The Pelican in her Piety thumbnail 1
The Pelican in her Piety thumbnail 2
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images
Image of Gallery in South Kensington
On display at V&A South Kensington
Jewellery, Rooms 91, The William and Judith Bollinger Gallery

The Pelican in her Piety

Pendant
ca. 1550-1575 (made)
Artist/Maker
Place Of Origin

This enamelled gold pendant represents a subject known as 'The Pelican in her Piety'. It refers to the medieval fable of the pelican drawing blood from its own breast to feed its young. This image is used to symbolise Christ sacrificing himself on the cross to redeem the world's sins. The pendant was once in the Treasury of the Cathedral of the Virgin of the Pillar in Saragossa, Spain.


object details
Categories
Object Type
Materials and Techniques
Enamelled gold, set with a ruby simulant (triplet with a top layer of rock crystal, and with red adhesive layer, and foil), and hung with pearls
Brief Description
Pendant, 'The Pelican in her Piety', enamelled gold set with a foiled ruby simulant and hung with pearls, the back with black-and-white moresques enamel. Spain, about 1550-75.
Physical Description
Pendant, 'The Pelican in Its Piety', enamelled gold set with a foiled ruby simulant and hung with pearls, the back with black-and-white moresques.
Dimensions
  • Height: 96mm
  • Width: 38mm
  • Depth: 24mm
Style
Gallery Label
Treasures of the Royal Courts: Tudors, Stuarts and the Russian Tsars label text: The Pelican in her Piety pendant About 1550–75 The pelican feeding her young with blood from her breast is a symbol of Christ. It was associated with Elizabeth as mother of her nation. The queen owned several pelican jewels set with rubies or garnets. One was given by Lady Sidney in 1573. Probably Spain Enamelled gold, set with a foiled ruby simulant (rock crystal with a red adhesive layer) and hung with pearls Bought at the sale of jewels from the treasury of the Cathedral of the Virgin of the Pillar, Zaragoza, 1870 V&A 335-1870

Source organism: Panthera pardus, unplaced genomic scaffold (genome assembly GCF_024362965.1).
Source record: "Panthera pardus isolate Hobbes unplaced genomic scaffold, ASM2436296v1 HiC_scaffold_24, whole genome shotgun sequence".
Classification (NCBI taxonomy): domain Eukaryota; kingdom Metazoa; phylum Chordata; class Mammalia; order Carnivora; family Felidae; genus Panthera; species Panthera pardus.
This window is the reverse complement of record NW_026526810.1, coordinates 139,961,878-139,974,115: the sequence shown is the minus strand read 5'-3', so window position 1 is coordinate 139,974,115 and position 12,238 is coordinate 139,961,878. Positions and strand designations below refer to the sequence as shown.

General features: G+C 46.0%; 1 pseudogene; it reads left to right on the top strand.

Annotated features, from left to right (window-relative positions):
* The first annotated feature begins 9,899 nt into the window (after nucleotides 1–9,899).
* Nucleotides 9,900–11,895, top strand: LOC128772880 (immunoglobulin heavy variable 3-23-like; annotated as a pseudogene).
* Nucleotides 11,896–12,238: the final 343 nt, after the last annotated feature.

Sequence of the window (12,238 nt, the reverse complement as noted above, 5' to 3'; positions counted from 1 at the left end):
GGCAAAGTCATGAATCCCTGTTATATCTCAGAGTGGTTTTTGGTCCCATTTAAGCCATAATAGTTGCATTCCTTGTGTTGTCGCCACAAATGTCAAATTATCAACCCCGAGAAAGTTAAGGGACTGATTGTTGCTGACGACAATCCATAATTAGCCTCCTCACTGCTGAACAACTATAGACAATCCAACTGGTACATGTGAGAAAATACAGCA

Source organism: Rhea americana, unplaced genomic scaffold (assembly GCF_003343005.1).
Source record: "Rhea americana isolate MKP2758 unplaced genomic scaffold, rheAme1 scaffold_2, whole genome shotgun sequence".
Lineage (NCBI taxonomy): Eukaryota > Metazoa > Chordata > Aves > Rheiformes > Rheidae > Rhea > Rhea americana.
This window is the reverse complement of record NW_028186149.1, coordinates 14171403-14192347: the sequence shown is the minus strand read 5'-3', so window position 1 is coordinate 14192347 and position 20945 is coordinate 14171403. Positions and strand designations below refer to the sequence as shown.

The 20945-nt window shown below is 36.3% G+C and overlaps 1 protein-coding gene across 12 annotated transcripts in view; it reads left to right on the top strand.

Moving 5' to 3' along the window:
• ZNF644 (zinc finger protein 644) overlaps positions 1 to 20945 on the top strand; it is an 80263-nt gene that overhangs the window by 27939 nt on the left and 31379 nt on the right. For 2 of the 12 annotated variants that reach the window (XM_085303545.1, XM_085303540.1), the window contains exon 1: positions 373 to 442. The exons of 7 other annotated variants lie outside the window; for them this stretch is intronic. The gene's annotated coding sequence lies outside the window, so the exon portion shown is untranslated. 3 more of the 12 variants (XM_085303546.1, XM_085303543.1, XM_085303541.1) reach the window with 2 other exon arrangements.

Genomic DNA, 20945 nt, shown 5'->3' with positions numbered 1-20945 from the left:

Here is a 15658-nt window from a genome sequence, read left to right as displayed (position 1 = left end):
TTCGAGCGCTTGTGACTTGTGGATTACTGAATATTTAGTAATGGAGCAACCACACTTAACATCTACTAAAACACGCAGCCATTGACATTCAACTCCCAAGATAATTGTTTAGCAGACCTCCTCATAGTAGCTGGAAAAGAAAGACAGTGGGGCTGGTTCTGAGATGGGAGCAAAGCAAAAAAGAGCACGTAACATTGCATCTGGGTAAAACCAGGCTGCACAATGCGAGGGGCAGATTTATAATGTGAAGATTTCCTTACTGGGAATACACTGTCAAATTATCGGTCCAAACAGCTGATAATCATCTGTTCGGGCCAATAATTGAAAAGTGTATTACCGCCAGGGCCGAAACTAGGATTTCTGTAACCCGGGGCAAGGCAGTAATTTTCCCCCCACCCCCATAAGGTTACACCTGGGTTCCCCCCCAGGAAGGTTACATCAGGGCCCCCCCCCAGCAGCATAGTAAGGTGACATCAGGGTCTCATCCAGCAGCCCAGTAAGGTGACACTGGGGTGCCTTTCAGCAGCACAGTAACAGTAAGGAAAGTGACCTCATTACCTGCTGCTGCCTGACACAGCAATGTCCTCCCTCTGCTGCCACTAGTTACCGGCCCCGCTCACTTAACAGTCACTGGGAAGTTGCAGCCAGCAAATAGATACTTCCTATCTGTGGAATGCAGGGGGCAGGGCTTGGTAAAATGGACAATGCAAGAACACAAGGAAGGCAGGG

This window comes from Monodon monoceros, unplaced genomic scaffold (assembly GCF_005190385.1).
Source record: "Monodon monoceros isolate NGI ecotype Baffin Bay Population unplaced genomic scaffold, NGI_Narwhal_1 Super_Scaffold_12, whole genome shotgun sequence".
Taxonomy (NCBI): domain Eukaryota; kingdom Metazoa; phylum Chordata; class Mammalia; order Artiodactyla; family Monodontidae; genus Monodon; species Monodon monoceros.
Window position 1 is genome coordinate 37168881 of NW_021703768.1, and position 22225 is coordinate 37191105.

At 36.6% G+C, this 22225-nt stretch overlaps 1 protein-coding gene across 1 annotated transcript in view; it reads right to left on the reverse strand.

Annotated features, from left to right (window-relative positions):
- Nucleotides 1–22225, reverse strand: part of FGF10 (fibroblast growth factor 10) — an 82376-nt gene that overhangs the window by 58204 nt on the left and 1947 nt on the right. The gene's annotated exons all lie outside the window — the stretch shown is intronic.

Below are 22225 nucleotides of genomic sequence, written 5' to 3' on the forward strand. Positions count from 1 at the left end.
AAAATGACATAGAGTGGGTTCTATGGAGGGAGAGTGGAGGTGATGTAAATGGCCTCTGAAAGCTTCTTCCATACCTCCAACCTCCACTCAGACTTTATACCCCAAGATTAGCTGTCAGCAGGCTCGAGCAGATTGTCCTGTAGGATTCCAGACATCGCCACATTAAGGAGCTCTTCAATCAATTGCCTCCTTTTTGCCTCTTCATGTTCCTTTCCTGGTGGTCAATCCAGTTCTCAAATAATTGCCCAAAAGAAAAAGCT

Object history
From the Treasury of the Cathedral of the Virgin of the Pillar, Zaragoza. One of a group of jewels purchased by the Museum in 1870, when the Cathedral authorities sold off treasures presented to the shrine of the Virgin in order to complete their building programme.
Subjects depicted
Summary
This enamelled gold pendant represents a subject known as 'The Pelican in her Piety'. It refers to the medieval fable of the pelican drawing blood from its own breast to feed its young. This image is used to symbolise Christ sacrificing himself on the cross to redeem the world's sins. The pendant was once in the Treasury of the Cathedral of the Virgin of the Pillar in Saragossa, Spain.
Bibliographic Reference
Somers-Cock, Anna, Princely Magnificence: court jewels of the Renaissance, 1500-1630, V&A, 1980, p. 83, cat. 105
Collection
Accession Number
335-1870

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record createdDecember 15, 2002
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